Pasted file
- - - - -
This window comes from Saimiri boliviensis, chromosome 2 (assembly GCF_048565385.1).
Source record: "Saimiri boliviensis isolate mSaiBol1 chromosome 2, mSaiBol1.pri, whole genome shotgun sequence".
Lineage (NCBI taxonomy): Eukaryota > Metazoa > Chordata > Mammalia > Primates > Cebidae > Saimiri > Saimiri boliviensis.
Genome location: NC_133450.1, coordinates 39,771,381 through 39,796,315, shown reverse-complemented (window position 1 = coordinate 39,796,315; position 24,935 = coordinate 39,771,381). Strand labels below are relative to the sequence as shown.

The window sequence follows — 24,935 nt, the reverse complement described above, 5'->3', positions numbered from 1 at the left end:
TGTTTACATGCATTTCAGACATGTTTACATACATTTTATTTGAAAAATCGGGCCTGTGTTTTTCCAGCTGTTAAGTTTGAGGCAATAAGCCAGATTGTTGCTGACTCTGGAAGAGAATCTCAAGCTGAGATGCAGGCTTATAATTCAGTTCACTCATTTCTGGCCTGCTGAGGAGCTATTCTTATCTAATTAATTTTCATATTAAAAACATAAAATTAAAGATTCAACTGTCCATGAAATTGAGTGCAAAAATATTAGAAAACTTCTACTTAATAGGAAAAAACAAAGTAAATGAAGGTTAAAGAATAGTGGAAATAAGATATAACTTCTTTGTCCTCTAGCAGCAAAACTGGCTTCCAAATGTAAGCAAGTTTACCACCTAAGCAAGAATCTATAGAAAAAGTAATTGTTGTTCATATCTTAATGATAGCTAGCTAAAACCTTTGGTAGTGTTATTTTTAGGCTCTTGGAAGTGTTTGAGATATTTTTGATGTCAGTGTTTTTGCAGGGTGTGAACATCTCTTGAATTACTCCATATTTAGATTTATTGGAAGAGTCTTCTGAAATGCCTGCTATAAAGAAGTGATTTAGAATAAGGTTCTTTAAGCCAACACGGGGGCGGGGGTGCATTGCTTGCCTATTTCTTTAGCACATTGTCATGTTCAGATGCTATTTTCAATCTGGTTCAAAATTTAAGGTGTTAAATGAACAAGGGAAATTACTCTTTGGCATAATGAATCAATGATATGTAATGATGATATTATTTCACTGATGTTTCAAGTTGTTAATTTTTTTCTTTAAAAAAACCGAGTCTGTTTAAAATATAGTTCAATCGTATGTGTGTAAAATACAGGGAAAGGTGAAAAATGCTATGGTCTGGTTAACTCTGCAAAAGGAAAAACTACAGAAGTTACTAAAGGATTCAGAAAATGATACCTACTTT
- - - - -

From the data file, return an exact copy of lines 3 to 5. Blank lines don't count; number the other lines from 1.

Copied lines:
Lineage (NCBI taxonomy): Eukaryota > Metazoa > Chordata > Mammalia > Primates > Cebidae > Saimiri > Saimiri boliviensis.
Genome location: NC_133450.1, coordinates 39,771,381 through 39,796,315, shown reverse-complemented (window position 1 = coordinate 39,796,315; position 24,935 = coordinate 39,771,381). Strand labels below are relative to the sequence as shown.

The window sequence follows — 24,935 nt, the reverse complement described above, 5'->3', positions numbered from 1 at the left end: